Last week, I started writing and sharing photos around an idea I’m tentatively calling, Rocks I Have Loved. I’m not sure where the project is going yet. It might be a series of posts, a photo album, a sequence of poems, an essay. Or nothing. I should clarify that I use the term “rocks” loosely to refer to caves, piles or layers of rocks, canyons, mountains, mountain ranges.
This week, I consider one rock I should have loved from a distance.
Geologists call it the Waterman Erratic. Erratics are pieces of rock that differ from the surrounding rock because they have been carried to their resting place by glaciation or flooding. The Waterman Erratic may be the largest west of the Cascades. It’s a marvelous rock, 33 feet high and sixty feet across, in the middle of a mossy forest in the Saratoga Woods Preserve on Whidbey Island in Washington State.
There’s something thrilling and mysterious about coming upon a rock where you wouldn’t usually expect one. Perhaps that’s why even though I consider myself more a hiker than a rock climber, I had to scamper up the Waterman Erratic.
I can admit now, several years later, that I was feeling overly bold and cocky in that moment. I had just retired from teaching and was embarking on a life devoted to more writing and outdoor adventures. Unfortunately, my out-of-shape, slightly overweight body was not ready for the life I imagined.
Someone had secured a rope to make climbing up over the bulge of the boulder easier. With a push on the rump from below, I could hoist myself up easily enough. From the flat, spacious top, I enjoyed the view over the tops of trees.
It was coming down that undid me. Without basic rock climbing skills and sufficient upper body strength, I panicked about four feet from the ground. Convinced I could no longer hang onto the rope to lower myself another foot or two, I jumped. My feet hit the ground at a funny angle, my right knee popped and gave way. I collapsed and howled in pain.
My hiking companions supported me through a mile or so of limping back to the parking lot. My joint flopped loose like a rag doll. The slightest twist to either side brought pain so sharp I couldn’t breathe.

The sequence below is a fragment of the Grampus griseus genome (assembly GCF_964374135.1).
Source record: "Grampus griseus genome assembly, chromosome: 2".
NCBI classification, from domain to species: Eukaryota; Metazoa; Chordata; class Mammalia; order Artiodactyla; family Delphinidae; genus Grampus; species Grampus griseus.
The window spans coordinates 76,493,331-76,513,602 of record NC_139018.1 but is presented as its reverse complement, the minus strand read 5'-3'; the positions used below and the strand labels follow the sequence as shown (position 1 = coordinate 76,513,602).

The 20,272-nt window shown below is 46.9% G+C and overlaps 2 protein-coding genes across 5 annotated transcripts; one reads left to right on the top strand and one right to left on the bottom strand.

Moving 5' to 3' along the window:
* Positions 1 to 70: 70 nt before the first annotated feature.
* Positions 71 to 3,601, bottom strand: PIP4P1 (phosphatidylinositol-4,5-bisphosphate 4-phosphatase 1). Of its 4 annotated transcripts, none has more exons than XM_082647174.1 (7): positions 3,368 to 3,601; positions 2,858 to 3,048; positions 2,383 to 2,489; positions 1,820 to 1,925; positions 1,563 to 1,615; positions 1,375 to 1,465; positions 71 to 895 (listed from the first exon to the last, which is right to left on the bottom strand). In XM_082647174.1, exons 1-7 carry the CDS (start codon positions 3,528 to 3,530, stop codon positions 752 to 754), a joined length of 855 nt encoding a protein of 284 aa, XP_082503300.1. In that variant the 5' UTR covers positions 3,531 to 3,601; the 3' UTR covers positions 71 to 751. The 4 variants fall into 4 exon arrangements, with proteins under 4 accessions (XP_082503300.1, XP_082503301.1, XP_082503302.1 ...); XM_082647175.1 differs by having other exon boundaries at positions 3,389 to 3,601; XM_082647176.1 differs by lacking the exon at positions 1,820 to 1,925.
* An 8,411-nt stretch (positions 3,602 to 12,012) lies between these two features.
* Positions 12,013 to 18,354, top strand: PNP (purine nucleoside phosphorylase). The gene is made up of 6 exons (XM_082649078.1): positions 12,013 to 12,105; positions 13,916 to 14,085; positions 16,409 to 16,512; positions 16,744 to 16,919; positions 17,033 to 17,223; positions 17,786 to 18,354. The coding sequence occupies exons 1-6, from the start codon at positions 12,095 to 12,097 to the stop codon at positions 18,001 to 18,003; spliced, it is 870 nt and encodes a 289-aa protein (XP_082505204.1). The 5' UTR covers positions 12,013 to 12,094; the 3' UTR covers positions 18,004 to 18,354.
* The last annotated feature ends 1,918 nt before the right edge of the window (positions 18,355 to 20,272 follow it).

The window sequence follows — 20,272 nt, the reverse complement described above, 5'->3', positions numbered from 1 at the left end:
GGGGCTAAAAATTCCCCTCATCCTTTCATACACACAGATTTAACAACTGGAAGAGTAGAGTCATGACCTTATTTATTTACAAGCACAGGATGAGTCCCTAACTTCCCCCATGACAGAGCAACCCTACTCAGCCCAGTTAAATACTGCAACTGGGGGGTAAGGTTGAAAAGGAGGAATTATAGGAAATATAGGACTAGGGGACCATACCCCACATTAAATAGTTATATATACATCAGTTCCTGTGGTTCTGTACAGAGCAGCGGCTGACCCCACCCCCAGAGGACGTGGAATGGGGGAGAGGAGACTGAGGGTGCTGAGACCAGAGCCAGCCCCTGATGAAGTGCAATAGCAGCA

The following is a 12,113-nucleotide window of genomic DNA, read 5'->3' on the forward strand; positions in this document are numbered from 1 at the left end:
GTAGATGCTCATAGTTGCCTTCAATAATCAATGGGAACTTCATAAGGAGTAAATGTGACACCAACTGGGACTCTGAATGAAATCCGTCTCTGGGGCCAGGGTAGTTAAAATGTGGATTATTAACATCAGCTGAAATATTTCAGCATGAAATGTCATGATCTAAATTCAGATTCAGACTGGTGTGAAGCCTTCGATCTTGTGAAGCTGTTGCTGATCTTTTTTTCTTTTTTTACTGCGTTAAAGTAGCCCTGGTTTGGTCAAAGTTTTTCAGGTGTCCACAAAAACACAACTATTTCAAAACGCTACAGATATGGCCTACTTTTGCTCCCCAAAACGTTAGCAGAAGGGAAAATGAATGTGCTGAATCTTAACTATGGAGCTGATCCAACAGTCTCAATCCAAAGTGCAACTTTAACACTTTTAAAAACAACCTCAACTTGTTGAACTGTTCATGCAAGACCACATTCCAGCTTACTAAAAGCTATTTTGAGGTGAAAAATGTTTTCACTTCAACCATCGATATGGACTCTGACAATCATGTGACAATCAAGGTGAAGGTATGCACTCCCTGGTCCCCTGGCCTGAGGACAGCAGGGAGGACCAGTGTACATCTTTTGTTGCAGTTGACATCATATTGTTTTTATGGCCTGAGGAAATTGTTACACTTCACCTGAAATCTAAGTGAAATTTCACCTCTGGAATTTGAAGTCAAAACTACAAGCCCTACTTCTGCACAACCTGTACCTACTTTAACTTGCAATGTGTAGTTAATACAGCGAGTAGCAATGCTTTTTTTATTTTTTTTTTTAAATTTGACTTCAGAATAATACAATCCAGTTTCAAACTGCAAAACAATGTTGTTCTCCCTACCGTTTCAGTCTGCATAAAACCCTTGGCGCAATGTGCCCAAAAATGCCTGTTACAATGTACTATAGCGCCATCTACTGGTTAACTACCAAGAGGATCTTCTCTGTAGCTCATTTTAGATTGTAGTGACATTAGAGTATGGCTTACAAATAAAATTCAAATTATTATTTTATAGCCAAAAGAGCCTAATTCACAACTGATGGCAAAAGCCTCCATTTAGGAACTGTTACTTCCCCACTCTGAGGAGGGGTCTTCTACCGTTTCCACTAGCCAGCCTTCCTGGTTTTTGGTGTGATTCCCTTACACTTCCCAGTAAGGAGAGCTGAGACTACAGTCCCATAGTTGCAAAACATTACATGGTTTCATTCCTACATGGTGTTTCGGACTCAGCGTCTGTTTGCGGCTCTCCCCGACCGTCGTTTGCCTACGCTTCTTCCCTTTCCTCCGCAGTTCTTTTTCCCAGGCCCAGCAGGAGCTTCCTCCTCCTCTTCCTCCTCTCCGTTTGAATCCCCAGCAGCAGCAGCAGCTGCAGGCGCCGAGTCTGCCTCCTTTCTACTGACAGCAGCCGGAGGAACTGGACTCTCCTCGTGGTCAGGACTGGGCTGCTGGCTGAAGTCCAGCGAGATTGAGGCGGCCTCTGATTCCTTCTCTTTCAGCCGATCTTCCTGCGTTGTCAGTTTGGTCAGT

In the coming months, I learned a lot about the anterior cruciate ligament I’d ruptured. It’s the most common knee injury and more prevalent in women than men. My surgeon (a skilled, compassionate, and good-humored man) replaced the ligament with a strip cut from my hamstring. Through several months of physical therapy, my knee healed well. I returned to hiking, dancing, cross-country skiing, hopping over rockfalls. Last winter, I even let my son belay me up a rock wall at the gym.
At times I felt so good, I forgot which knee I’d injured. But in the last few months, new pains have developed. Sometimes the knee creaks like a rusty hinge. Other times, it feels — and sounds — like grit or pebbles have burrowed into the joint. My surgeon tells me my new ligament is fine; the culprit is most likely the meniscus. He had repaired that too in the original surgery, but warned me even then that it might tear again. He suspects it has, and now little dangling bits are catching in the joint.
So Friday, I will have an arthroscopy and probably lose a chunk of my meniscus. If I do my exercises (I will, I will, I promise), I should be fully functional again in twelve weeks or so. That means I’ll still have some summer left for hiking, rock scampering, and dancing. I’m especially looking forward to regaining an ability I’ve lost over the last six months: kneeling. Once I can do that, I’m thinking maybe I should go back and visit that erratic on Whidbey Island. Then I can get down on my knees and bow to the forces of gravity, soft bodies, and hard rocks.